Forward to the Past with the FT101Z
Ahh 1979, when Russia was threatening atomic war, inflation was rampant and there was an energy crisis. How times have changed! I used to look longingly at the adverts in radio magazines for wonderful rigs that seemed completely unobtainable, well it seems if you wait long enough good things do happen. I came into possession of a 1979, FT101Z recently. Wow, never thought I’d own one of those. Ok it was a bit sick, so it went on the shelf, where it kept looking at me sadly, so I thought it was time to get it on the air again.
With the covers off, the first thing I noticed is how much the technology moved on compared with my 1975, FT101B from 4 years earlier. The ‘Z’ uses a lot more FETs as well as great improvements to the IF filtering. There is far less point to point wiring, with components placed on small PCBs.
I powered it up slowly to give the electrolytic capacitors time to reform. At full mains voltage all looked well in the power supply section and the voltages measured correctly. When the AF volume was increased there was of loads of noise and crackling. All the switches were intermittent and the potentiometers all crackled when turned. This is to be expected when a radio hasn’t been used for a long time and a good dose of Servisol spray up all the controls fixed most of those problems.
However there was still a lot of receive noise and instability on all bands, so I suspected the VFO had a problem. It’s a self contained unit in a screened box but getting it out of the set isn’t easy.
I finally extracted it and got it apart only to find the whole thing is covered in brown rubberised goo. A look at the circuit shows there’s one tantalum capacitor and they are notorious for failing.
I removed it and it measured 27pF instead of 0.33uF. I replaced it with a 0.47uF ceramic and the output was much more stable.
Getting it back in the set was another challenge. The small fiddly screws, which fix several earth straps to the VFO, keep dropping into the set when you try to fit them. And the 2 wire ended lamps that illuminate the dial are a pain to get back in their grommets. Powering the set up again there was no VFO noise and the set tuned nicely and stayed on frequency. Slight adjustment brought the scale readings very close to the measured frequency. The VFO tracked the scale within about 1KHz, across its whole range of 5 to 5.5MHz. So I hadn’t messed up anything major.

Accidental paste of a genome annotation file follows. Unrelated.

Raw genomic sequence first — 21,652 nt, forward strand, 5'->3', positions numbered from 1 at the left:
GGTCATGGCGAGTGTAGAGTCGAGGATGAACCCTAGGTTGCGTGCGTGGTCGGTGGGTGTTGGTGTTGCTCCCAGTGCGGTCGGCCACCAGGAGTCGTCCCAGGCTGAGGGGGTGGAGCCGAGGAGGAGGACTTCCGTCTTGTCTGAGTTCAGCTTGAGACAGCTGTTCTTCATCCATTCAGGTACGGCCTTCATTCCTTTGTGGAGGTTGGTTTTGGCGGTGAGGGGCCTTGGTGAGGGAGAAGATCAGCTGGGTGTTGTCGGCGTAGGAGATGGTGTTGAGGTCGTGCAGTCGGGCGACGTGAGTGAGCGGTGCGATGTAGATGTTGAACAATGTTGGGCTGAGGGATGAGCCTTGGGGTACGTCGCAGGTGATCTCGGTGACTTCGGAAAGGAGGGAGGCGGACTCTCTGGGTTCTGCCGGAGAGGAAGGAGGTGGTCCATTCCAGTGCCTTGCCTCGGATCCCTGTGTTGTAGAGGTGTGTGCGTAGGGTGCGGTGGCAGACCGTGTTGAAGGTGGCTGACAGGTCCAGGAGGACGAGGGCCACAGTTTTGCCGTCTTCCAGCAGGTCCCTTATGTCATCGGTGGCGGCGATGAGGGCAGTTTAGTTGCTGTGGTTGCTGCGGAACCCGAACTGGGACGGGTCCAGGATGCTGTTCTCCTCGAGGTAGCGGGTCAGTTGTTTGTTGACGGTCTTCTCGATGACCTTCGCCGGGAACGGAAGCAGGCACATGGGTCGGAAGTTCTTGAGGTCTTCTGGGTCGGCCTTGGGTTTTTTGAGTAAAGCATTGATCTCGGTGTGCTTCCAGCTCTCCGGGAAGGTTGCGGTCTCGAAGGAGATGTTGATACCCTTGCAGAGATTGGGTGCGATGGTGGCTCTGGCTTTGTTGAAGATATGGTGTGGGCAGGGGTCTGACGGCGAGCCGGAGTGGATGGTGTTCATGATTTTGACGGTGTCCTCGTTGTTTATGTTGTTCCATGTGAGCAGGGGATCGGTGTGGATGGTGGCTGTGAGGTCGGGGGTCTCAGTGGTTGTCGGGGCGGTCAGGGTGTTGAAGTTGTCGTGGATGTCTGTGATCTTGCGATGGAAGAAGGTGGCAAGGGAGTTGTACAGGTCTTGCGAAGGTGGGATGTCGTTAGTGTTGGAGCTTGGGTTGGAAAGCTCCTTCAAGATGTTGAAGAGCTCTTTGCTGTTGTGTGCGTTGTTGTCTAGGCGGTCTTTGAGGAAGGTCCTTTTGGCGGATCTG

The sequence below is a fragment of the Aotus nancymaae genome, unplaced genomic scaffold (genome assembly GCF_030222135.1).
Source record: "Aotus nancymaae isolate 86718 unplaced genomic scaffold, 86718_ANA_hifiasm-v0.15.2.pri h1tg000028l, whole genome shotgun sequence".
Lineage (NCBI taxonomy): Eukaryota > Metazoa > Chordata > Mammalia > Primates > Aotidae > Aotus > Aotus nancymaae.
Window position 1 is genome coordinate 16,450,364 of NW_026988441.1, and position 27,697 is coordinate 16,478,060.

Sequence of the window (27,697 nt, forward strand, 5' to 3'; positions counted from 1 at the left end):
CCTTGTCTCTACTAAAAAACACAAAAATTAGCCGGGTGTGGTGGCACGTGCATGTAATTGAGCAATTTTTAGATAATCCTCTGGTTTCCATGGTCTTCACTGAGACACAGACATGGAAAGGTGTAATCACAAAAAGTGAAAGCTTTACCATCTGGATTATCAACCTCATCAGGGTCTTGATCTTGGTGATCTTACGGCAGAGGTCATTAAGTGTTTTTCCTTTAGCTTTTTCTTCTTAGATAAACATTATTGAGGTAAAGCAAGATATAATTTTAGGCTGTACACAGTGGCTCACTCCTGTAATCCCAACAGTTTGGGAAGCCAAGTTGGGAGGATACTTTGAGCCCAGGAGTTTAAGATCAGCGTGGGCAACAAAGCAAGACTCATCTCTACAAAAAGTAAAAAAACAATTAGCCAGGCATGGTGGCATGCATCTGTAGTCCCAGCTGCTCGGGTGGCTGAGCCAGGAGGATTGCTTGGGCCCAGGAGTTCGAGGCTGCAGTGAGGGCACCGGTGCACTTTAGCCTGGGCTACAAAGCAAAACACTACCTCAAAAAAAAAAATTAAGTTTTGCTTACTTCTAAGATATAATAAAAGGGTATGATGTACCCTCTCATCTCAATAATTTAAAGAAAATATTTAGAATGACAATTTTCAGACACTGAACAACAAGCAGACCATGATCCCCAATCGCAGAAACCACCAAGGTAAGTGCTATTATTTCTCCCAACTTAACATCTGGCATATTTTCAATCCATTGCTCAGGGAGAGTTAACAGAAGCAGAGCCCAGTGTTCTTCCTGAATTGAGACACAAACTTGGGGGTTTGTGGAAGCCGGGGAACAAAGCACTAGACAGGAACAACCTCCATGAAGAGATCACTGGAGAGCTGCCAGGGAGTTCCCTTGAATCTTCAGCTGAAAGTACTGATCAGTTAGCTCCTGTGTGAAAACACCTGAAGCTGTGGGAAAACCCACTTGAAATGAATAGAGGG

I tried the set on transmit but there was a serious problem on the lower frequency bands, where it was not possible to tune up the power amplifier. The band change switch didn’t feel right and a close look at the wafers in the PA section showed a mess. The wiper seemed to have jammed at some point and turned sideways, mashing up all the contacts on the way round. Note: the 700V HT stays up for quite a while after switch off, so discharge it at the PA valve anodes with an insulated resistor before touching anything.
Getting the wafer out was a big job as the components are wired point to point in the PA to keep the lead lengths short. I took loads of photos to give me a clue as to where they all went on reassembly, as well as drawing pictures.
The wafer was beyond repair but in the junk box I had a switch with the same size wafers which also had 12 positions.
The original is ceramic and this is plastic but it should be OK, so long as we don’t get a flash over. The biggest problem is finding space to get an extra wafer in. I drilled out and removed all of the broken switch contacts. New stand off spacers had to be made and some of the capacitors moved to make space. Small squares of fibreglass board were glued to the metal sides to provide extra insulation for these components.
I tentatively powered it up and there were no fireworks – phew.
The radio was set to transmit and the bias adjusted to give 50mA when idling. The manual’s tune up instructions were followed, starting on the 160m band. The set now gave some power out and the PA could be peaked using the preselect, plate and load controls. The labelling of the controls seems only a rough guide and the actual settings were quite a bit different, especially the load control, which never seem to go beyond 3. Not sure why as the valves look like the original GE ones, so neutralising shouldn’t have changed.
The manual sets the anode current to 150mA max, as this is continuous, to stop the valves being destroyed by excessive dissipation. I found that the power out at this current dropped from 50 watts on the LF bands to 30 on the higher bands.
I used the radio for the Fareham club’s CW practice on 28.35MHz. I could get 100 watts out with the drive turned up. Of course the anode current is much higher but it’s not continuous duty so the valves can take it.
I used the radio on the Horndean club’s nets on 1.95MHz and once again I could get 100 watts out with the drive up, although I only need 50 watts into the ATU to get +14dBW (30W) at the antenna.
In both cases the narrow (600Hz) CW filter and the variable IF width was great on CW. The set performed very well and hardly drifted at all over more than an hour CW session. The relay clicking is rather loud and distracting using the VOX, so I just used the MOX.
The receive audio is very nice and transmit audio reports on SSB were good too. Once again with the drive turned up you can get over 100 watts on all bands.
The VFO takes some getting used to, showing a reading of 450 for 1.95MHz, (1.5 MHz plus 450KHz). Of course you have to retune the PA for each band you use but I’ve printed out lookup table, so not a problem. There’s no noise reduction or bandscope or fancy computer interfaces of course. What you get is a repairable, well engineered, beautifully made radio that exudes quality. What more could you want?
Cheers Mike – M0CAA